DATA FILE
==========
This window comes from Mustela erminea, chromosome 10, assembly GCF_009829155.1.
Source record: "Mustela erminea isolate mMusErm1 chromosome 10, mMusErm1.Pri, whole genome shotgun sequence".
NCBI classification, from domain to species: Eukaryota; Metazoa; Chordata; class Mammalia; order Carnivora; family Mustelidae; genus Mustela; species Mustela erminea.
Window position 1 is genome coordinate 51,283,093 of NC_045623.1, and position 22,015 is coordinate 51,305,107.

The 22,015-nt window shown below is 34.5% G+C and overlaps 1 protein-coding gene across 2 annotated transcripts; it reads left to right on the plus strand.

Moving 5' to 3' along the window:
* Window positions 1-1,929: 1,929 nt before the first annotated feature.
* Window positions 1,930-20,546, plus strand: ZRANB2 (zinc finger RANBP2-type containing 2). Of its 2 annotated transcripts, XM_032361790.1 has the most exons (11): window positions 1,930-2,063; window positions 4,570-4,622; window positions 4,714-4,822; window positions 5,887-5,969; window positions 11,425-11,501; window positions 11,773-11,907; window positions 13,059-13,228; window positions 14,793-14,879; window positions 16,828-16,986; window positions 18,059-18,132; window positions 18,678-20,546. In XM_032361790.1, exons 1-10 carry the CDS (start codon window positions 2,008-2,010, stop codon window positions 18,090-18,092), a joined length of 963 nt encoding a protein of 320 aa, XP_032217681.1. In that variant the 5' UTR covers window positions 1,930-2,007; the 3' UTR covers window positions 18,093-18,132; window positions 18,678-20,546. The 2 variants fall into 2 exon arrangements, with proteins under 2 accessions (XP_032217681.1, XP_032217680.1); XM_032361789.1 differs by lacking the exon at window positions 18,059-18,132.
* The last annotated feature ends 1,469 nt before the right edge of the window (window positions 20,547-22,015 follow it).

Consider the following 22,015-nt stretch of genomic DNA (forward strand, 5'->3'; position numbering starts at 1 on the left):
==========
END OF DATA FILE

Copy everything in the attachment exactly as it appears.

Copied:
This window comes from Mustela erminea, chromosome 10, assembly GCF_009829155.1.
Source record: "Mustela erminea isolate mMusErm1 chromosome 10, mMusErm1.Pri, whole genome shotgun sequence".
NCBI classification, from domain to species: Eukaryota; Metazoa; Chordata; class Mammalia; order Carnivora; family Mustelidae; genus Mustela; species Mustela erminea.
Window position 1 is genome coordinate 51,283,093 of NC_045623.1, and position 22,015 is coordinate 51,305,107.

The 22,015-nt window shown below is 34.5% G+C and overlaps 1 protein-coding gene across 2 annotated transcripts; it reads left to right on the plus strand.

Moving 5' to 3' along the window:
* Window positions 1-1,929: 1,929 nt before the first annotated feature.
* Window positions 1,930-20,546, plus strand: ZRANB2 (zinc finger RANBP2-type containing 2). Of its 2 annotated transcripts, XM_032361790.1 has the most exons (11): window positions 1,930-2,063; window positions 4,570-4,622; window positions 4,714-4,822; window positions 5,887-5,969; window positions 11,425-11,501; window positions 11,773-11,907; window positions 13,059-13,228; window positions 14,793-14,879; window positions 16,828-16,986; window positions 18,059-18,132; window positions 18,678-20,546. In XM_032361790.1, exons 1-10 carry the CDS (start codon window positions 2,008-2,010, stop codon window positions 18,090-18,092), a joined length of 963 nt encoding a protein of 320 aa, XP_032217681.1. In that variant the 5' UTR covers window positions 1,930-2,007; the 3' UTR covers window positions 18,093-18,132; window positions 18,678-20,546. The 2 variants fall into 2 exon arrangements, with proteins under 2 accessions (XP_032217681.1, XP_032217680.1); XM_032361789.1 differs by lacking the exon at window positions 18,059-18,132.
* The last annotated feature ends 1,469 nt before the right edge of the window (window positions 20,547-22,015 follow it).

Consider the following 22,015-nt stretch of genomic DNA (forward strand, 5'->3'; position numbering starts at 1 on the left):